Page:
He Has One Mom—Me.

Sometimes, I’m jealous of people with biological children.  Not because I wish that I had biological children instead of my (adopted) children.  But, because I sometimes wish that I could wave a magic wand and make my kids biological. 

Occasionally, I get tired of having to explain my family to the well-meaning masses.   When I said that we were fine with any race, I didn’t realize that would mean that we would live our lives on display to a certain extent.  Having said that, we are still fine with any race and regret nothing.  But, the fact that I can’t swim with my kids at the YMCA without someone inquiring about whether they are brothers and sister is, well, weird.

But, truth be told, I don’t really care.  That’s not what I’m upset about.  I’m upset that I share my title with someone else.  A woman who cared so little about my children that she took drugs, received no prenatal care, and didn’t go through the necessary steps to get them back.  Yeah, I have anger towards her.

It’s probably very different for those who have positive relationships or feelings towards their children’s birth mother and that can be a wonderful thing.  Sharing pictures or stories.  Telling your child how selfless their birth mother was; I respect that, I really do.  But, this birth mother didn’t make a loving choice, she made a selfish one, repeatedly.  And, I can’t respect that. 

Last night, Kaleb relayed a story about how William had announced to the neighbors that he had drugs before.  I’m not sure if it was a kid or an adult and I don’t think I really want to know.  Kaleb was pointing out that he would rather William not broadcast their history and he has a point.  It’s tricky, balancing William’s right to tell his story if he wants to and his siblings’ rights to not have all of their business known.  But, as important as that is, it’s not the point of the story, this is.

Kaleb said “William said that he had drugs before, that our mom had taken drugs.”

All I heard was, “our mom.” 

Me, in a weak, soap opera scene-worthy voice, “Did he say that?  Did he call her mom?”

Kaleb confirmed and Brian (I am so glad that Brian was home!) immediately called William out from his room to talk to him about it.  He knew what he was going to say, we both knew this moment would come,  but not so soon and not in this way.  

Brian, gently, told him that his mom had taken him to a birthday party today, had fed him lunch, etc, etc.  He gave him some appropriate words to use for her, like “birth mother,” and “biological mother.”  But, he told him that I was mom.   William said that he had slipped up and that he was sorry.  Although, an apology wasn’t really necessary, it was nice that he said it, anyway.  Brian hugged him and sent him back to bed.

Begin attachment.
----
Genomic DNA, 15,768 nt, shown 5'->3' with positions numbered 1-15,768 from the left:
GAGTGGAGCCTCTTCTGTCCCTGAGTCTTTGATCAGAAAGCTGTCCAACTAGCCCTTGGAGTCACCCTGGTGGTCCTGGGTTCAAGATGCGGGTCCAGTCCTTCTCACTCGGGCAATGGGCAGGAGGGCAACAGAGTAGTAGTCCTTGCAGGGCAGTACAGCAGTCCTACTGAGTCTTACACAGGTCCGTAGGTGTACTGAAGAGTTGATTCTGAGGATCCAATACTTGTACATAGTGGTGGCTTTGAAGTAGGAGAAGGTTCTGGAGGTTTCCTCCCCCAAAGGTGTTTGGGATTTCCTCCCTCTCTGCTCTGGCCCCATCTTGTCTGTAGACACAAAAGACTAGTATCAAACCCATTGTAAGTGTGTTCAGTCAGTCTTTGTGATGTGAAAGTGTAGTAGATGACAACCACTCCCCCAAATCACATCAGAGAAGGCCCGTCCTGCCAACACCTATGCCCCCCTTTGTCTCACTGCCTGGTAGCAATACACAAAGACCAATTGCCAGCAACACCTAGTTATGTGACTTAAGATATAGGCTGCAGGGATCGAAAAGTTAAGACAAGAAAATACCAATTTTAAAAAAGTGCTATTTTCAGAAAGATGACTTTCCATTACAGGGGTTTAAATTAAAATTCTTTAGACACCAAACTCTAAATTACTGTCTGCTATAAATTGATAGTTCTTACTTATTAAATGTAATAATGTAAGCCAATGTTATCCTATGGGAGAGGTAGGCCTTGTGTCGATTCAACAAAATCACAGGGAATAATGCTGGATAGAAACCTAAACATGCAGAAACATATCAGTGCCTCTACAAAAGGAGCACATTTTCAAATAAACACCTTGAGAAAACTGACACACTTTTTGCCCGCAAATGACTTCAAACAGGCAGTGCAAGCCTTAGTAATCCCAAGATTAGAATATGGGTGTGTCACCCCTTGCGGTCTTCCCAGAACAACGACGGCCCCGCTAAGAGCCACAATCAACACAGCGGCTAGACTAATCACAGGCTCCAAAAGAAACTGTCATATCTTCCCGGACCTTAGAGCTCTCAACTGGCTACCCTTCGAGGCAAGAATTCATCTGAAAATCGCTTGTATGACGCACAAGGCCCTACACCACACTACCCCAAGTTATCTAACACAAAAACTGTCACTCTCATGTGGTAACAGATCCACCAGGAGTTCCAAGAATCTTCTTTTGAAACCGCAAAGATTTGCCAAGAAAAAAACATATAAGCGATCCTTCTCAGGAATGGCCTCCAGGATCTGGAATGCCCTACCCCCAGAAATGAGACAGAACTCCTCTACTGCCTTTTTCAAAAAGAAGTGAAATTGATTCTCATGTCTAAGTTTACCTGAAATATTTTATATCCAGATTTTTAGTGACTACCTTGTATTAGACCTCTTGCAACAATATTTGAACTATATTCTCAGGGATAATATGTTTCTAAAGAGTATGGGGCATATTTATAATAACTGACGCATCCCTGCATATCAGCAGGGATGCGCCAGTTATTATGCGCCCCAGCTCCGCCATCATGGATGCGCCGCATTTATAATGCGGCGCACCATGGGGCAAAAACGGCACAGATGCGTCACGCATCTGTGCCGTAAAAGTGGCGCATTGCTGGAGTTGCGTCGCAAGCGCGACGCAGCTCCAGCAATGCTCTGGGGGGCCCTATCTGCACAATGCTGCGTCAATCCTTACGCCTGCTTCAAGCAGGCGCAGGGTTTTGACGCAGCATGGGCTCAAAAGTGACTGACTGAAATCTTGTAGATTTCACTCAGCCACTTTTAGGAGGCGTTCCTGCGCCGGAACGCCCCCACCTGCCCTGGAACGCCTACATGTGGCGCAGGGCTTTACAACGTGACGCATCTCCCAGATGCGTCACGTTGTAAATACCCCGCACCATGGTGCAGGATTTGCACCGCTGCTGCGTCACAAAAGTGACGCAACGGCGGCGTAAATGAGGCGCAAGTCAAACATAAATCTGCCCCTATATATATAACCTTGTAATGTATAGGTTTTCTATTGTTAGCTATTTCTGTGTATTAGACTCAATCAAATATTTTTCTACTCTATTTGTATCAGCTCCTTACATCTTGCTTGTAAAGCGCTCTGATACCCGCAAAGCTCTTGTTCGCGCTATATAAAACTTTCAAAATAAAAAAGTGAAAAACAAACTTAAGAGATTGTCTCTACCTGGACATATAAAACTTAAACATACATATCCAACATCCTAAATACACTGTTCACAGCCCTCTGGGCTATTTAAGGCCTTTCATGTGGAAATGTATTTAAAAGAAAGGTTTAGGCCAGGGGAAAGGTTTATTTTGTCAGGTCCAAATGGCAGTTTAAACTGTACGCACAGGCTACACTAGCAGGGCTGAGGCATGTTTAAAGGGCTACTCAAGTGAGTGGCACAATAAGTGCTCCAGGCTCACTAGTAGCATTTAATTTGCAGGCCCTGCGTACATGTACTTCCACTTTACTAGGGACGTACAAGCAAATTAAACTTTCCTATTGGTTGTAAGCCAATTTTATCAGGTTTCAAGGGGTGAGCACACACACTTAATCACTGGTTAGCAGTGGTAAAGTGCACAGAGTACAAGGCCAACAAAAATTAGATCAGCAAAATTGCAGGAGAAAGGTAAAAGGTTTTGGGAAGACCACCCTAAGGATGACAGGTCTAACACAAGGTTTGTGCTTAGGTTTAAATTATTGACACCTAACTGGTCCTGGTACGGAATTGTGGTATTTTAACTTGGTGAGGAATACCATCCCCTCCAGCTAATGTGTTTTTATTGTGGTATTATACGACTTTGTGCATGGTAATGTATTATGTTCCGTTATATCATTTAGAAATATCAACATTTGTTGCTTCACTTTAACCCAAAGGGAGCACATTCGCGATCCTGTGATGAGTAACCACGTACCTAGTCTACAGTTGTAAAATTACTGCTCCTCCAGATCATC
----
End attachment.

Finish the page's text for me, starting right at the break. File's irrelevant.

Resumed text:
This is what he told me, anyway, because I was in the bedroom crying like a baby.

Now, maybe I should deal with it better.  But, if we all know anything about me, we know that I’m the emotional sort.  My emotions caused me (along with Brian) to head down this adoption road in the first place.  And, it’s my emotions that caused me to dramatically repeat over and over that “It’s not fair!” when Brian came in to hug me.  So, what are you gonna do?

It gets tiring when people ask about “mom” and “dad” and I have to face the knowledge that they don’t mean us.  Or when they ask if my kids are brothers and sister.  It’s a slap in the face.  It’s a reminder that someone else gave birth to them and if things had gone a little differently, we may never have been their parents.  We had to earn that right after someone else had lost it.  But, we did earn it.  We did.  And, that makes it my job to take care of them, love them, and protect them.  

And, someday, that might include protecting them from her.  If I can.  I know that someday they might want to meet her.  And, even though, that is totally understandable; I know that I will be back in the bedroom, crying like a baby.  And, I admit that I hope that they don’t want to meet her.  But, that’s probably not realistic. 

I don’t have that hope just for my own selfish reasons.  (And, there are many.)  But, because of this.

About a year ago, the oldest brother had a fight with his (adoptive) family and he moved out.  Now, he lives with his oldest biological sister and hangs out with his biological mother.  If his facebook pictures are any indication (yeah, I snooped.), he, too, is now involved with drugs and I’m pretty sure that he dropped out of school.

The word tragic doesn’t begin to define that situation.  I wish that I could help him, but I can’t.

So, what do I do?  I keep loving my children, the best that I can.  And, take comfort in the fact, that William used the word “mom” because he didn’t know what else to say, not because he was minimizing my role.  I will remember that “mom” was called about a million times today and it was always meant for me.  I will hope and pray that our bond will be so deep that it can weather any dramatic, angsty fight that we will have in the future and none of them will ever leave.

And, I will remember this.